Germany - 26% of Electricity From Renewable Energy During First Half of 2012 Clean Power Published on July 26th, 2012 | by Thomas Gerke During the first half of 2012, the share of renewable energy sources in the electricity supply has risen significantly in Germany, rising to a sensational 25.97%. That’s a massive increase compared to 20.56%, the percentage during the same period in 2011, and 18.3% in H1 2010. PV-Solar Contribution Increases 47% In total, renewable energy sources produced 67.9 TWh (billion kWh). Rebuilding the Foodshed: Fields of ENERGY Over the coming days, we'll be sharing material from Chapter 4 (Energy) of the latest Resilience guide, "Rebuilding the Foodshed: How to Create Local, Sustainable & Secure Food Systems". This is a heck of a chapter, one that takes a look at the complex relationships between food systems, energy and waste. If you eat food, grow food, use energy, create energy, or make waste, you'll find yourself fascinated. Read Part 2, Read Part 3, Read Part 4, Read Part 5, Read Part 6, Read Part 7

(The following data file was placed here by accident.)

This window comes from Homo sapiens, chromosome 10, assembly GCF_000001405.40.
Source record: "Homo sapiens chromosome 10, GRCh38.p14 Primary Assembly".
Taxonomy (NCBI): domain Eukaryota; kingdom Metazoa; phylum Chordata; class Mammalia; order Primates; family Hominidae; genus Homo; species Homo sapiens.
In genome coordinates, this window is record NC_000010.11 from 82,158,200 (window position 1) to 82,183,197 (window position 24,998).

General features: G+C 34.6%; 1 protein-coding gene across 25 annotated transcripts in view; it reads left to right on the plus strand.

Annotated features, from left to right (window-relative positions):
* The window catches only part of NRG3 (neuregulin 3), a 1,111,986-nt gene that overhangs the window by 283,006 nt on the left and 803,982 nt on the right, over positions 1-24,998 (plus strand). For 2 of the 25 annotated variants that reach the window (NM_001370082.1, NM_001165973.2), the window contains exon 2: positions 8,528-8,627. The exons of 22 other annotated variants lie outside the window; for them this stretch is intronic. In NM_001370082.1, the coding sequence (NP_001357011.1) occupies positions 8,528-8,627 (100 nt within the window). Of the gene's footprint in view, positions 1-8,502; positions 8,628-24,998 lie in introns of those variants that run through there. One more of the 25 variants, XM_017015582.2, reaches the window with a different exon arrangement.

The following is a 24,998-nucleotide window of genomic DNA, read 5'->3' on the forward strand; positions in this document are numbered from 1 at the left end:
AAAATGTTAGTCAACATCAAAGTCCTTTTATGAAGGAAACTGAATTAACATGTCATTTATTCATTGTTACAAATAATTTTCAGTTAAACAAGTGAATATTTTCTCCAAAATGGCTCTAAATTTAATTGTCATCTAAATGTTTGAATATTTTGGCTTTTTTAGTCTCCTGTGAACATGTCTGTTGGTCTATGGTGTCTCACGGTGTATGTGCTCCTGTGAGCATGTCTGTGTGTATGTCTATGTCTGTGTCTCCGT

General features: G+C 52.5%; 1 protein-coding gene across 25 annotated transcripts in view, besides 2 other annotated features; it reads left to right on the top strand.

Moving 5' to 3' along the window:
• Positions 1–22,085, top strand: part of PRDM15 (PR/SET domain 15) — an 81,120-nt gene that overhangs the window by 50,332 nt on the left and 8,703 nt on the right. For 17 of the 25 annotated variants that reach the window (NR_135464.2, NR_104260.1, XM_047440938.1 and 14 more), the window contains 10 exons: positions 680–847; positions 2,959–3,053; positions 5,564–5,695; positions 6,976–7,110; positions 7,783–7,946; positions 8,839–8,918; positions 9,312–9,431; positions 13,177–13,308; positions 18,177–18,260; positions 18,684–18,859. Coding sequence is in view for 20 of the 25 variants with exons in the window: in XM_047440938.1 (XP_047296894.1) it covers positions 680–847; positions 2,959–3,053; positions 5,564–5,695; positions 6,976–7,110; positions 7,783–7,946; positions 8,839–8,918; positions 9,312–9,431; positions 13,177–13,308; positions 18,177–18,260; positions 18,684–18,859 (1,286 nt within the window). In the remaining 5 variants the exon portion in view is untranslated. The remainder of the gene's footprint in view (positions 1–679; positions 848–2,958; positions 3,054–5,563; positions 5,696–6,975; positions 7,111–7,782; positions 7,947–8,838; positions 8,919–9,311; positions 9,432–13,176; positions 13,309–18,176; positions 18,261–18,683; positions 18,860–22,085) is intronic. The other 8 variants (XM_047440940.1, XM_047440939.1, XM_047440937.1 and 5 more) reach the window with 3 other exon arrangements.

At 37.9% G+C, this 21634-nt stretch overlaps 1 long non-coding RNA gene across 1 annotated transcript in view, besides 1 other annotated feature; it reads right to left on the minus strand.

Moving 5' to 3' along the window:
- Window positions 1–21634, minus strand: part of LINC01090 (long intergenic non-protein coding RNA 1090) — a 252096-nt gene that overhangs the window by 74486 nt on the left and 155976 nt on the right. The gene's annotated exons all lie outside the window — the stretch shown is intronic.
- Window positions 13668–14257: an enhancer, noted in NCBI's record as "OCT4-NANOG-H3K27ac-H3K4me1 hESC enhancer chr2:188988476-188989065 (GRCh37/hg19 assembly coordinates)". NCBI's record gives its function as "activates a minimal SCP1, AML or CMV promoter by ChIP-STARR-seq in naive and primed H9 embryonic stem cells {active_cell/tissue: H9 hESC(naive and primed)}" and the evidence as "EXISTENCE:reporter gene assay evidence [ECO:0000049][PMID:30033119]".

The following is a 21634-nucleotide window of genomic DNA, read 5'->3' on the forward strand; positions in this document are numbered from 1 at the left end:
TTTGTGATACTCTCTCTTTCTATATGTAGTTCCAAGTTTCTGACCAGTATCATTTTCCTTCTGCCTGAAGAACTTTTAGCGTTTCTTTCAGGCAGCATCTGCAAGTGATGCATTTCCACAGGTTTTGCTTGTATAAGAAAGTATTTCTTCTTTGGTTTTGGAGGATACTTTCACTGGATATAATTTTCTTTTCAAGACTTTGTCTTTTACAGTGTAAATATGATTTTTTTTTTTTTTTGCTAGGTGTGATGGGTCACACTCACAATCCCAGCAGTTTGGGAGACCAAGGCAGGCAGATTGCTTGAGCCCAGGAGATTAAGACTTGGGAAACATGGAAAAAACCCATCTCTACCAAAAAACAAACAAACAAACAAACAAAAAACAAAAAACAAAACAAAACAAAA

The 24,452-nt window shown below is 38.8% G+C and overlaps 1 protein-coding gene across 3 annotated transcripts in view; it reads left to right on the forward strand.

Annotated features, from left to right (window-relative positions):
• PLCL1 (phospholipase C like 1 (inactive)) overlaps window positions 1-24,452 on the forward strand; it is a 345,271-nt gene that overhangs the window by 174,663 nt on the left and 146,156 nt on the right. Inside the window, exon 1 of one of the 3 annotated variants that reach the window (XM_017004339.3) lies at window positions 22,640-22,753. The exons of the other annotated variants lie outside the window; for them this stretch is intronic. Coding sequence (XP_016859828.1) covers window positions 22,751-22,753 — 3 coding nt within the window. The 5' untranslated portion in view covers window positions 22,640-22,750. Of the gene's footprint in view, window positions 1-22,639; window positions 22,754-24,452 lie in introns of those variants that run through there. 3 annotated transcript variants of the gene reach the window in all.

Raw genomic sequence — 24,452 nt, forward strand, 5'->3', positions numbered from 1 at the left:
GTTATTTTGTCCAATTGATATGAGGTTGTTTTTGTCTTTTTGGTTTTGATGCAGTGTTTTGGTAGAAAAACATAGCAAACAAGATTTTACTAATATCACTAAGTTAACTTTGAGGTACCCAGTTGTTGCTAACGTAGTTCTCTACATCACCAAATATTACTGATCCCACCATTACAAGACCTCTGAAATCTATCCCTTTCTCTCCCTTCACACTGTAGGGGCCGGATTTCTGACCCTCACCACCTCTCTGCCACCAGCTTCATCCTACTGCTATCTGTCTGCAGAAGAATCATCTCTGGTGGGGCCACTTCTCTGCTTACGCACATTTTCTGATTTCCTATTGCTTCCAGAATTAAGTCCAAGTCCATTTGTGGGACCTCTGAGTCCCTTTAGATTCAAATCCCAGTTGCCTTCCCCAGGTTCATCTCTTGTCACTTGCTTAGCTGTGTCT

Twine, A Tiny Gizmo That Holds The Internet's Future "In the future, your house will send you a text message to warn you that your basement is flooding." Sounds like the kind of hooey you only hear in those fantastical "future of…" videos, doesn’t it? Not anymore. Two MIT Media Lab graduates have created a "2.5-inch chunk of the future" called Twine that does exactly that, and more, and is available right now. Well, not quite: It will be available in early 2012, thanks to its wildly successful Kickstarter campaign. And the best part about it, the part that surely made that fundraising surge to over $170,000?

Can Crowdfunding Unlock an Off-Grid Solar Revolution? The poorest people on the planet spend more on energy than we do. Surprised? I live in a two-bedroom apartment in Brooklyn and calculated that my roommate and I spend about $850 annually on electricity and gas. This represents 0.5 percent of our combined annual income (before I joined the startup world, that is).